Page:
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All About the EOS 80D (2): AF Area Selection Modes for Speedy Focusing

The key to focusing quickly and accurately with the EOS 80D lies in how you make use of the 45 AF points. To speed up your shoot, it is necessary to choose an AF point with due consideration of the conditions surrounding the subject. In this article, we learn more about the characteristics of the four AF area selection modes that enable the capture of decisive moments that we would never encounter again. (Photos and text by: Ryosuke Takahashi)


AF area selection modes: An overview

In Part 1, we learned about the different types of AF points available on the EOS 80D. 

All 45 AF points on the EOS 80D can function independently, but they can also be combined to form “zones”. To choose the number of AF points and the combination of them, you use the AF area selection mode, which we will learn about in this Part 2. 

Altogether, there are four different AF area selection modes on the EOS 80D:  

1. Single-point AF (Manual Selection)
2. Zone AF (Manual Selection of Zone)
3. Large Zone AF (Manual Selection of Zone) [Note: This is a new mode, making its debut on the EOS 80D]
4. 45-point Automatic Selection AF

One way to decide which mode to use is to look at the scene and the movement characteristics of the subject, and select accordingly. This requires familiarity with the features of each mode, which this article will cover.

Before we take a more detailed look at each of the area selection modes, there is one important point about  AF detection which will help you understand better: To enhance AF accuracy, all the AF area selection modes make use of colour tracking, skin tone detection, and information about the distance between the subject to the camera. If skin tone cannot be detected, AF will detect the closest subject.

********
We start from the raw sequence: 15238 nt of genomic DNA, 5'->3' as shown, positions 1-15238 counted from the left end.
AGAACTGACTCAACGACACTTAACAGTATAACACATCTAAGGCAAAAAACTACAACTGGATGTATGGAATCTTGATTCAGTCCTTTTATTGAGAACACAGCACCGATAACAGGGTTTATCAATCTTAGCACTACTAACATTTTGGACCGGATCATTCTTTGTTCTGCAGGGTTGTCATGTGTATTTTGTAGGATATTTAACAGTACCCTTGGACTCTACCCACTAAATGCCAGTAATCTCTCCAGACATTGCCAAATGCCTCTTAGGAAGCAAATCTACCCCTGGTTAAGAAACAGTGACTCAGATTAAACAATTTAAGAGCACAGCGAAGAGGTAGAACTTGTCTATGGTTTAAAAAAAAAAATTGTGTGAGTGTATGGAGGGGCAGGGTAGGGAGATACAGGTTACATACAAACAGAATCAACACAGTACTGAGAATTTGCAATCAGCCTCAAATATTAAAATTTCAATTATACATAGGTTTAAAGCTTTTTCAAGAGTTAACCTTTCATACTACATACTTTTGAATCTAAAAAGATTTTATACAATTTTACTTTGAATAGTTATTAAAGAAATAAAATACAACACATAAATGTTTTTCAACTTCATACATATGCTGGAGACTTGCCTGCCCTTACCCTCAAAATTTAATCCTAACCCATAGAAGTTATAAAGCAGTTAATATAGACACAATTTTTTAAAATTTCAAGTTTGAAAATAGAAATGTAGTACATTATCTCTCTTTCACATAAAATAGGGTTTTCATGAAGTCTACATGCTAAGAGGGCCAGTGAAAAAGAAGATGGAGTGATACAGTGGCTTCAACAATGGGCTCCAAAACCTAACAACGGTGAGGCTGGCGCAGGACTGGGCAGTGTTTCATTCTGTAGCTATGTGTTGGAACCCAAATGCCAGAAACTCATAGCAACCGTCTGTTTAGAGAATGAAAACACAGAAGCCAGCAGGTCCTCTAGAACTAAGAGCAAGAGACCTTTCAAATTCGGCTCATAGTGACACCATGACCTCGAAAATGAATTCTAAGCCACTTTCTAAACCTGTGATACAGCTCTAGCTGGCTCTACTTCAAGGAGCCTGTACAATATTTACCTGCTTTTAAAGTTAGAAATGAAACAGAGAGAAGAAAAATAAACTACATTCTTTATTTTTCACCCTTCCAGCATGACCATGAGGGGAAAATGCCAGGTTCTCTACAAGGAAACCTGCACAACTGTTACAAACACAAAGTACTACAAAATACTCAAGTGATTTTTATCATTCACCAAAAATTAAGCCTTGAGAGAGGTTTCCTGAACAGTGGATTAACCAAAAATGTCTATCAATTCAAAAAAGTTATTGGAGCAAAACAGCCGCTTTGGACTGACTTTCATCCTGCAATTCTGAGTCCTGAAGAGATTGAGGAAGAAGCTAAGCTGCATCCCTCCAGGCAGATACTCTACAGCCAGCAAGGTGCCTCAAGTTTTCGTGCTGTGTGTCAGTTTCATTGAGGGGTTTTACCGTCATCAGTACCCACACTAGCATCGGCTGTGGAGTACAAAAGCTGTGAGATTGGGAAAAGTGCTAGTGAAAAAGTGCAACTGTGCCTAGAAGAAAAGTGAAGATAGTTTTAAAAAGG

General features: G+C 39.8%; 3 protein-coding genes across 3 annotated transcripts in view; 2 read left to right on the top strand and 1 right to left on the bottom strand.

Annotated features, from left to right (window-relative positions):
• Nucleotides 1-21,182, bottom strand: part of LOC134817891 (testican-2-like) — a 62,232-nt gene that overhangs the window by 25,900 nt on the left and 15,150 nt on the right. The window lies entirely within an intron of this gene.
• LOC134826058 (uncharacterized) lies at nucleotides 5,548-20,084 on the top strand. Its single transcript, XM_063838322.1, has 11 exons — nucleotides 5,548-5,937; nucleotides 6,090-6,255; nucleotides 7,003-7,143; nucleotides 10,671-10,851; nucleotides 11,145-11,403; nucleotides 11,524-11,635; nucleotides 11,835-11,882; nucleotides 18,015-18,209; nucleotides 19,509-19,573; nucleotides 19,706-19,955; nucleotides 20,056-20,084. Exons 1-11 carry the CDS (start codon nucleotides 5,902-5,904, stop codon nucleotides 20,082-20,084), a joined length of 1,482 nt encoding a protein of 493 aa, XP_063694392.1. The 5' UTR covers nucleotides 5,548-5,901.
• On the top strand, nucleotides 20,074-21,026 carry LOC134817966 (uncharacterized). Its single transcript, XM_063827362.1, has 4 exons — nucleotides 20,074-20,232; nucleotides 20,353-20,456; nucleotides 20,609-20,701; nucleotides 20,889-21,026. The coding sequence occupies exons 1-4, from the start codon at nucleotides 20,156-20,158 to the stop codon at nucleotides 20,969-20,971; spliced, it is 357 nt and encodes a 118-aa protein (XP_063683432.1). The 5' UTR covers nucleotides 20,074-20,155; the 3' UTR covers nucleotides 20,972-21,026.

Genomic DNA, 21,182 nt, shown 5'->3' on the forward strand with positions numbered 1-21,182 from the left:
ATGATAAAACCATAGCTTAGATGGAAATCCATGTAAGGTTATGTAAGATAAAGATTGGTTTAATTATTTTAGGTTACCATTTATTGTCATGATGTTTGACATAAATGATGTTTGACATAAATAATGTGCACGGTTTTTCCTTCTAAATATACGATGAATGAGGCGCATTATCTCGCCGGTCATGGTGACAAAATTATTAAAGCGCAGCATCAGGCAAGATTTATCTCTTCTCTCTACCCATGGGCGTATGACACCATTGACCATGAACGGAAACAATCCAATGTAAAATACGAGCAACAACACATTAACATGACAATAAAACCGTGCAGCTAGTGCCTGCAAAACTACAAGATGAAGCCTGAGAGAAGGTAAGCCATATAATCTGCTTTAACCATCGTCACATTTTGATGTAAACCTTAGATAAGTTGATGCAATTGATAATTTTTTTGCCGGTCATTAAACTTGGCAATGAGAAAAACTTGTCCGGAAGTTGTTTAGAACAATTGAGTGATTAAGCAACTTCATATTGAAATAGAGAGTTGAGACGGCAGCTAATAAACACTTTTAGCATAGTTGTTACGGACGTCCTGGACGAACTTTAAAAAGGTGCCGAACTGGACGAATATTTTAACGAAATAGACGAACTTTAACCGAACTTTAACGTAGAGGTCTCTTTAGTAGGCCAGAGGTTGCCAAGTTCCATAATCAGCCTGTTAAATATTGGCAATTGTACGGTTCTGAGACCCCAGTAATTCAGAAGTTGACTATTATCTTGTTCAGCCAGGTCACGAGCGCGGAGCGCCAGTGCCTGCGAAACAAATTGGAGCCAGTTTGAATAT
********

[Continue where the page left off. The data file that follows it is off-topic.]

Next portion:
Let's keep this in mind as we look at each of the area selection modes.

The four AF area selection modes

Aiming with a single point: Single-point AF (Manual Selection)

Establishes focus on a single point

This mode allows you to establish focus with a single manually-selected AF point. All AF points other than the selected one are disabled. The Single-point AF mode excels in focusing accuracy. It can be employed in a wide array of genres for subjects and scenes with very little movement, such as landscapes, portraits and still photos.


Aiming with a zone: Zone AF (Manual Selection of Zone)

Captures the subject using multiple AF points

In this mode, you can select one of the nine zones for focusing, each of which is made up of multiple AF points. This mode is suited for subjects with some movement, such as portrait shots of moving subjects and street snapshots.


Aiming with a zone: Large Zone AF (Manual Selection of Zone)

Captures the subject with a wider area

This mode divides the screen into three large zones (left, centre and right), each of which makes use of multiple AF points for focusing. Compared to Zone AF, Large Zone AF is suitable for subjects with more vigorous movements. The AF points are automatically selected within the zone, and the number of AF points used also varies according to the condition of the subject.


Aiming with a zone: 45-point Automatic Selection AF

Selects AF points automatically

AF points are selected automatically in this mode according to the position and size of the subject. All 45 AF points are selectable but the usable number varies with factors such as the distance from the subject to the camera. As with the other modes, skin tone detection functions in the 45-point Automatic Selection AF mode. It is also suitable for portrait photography.


How to change the AF area selection mode?

1. Press the AF area selection mode button or AF point selection button

Pressing either one of the buttons enables selection of the AF area selection mode. The mode that is currently selected is indicated by an arrow. You can operate using the button you find easier to use.


2. Press the AF area selection mode button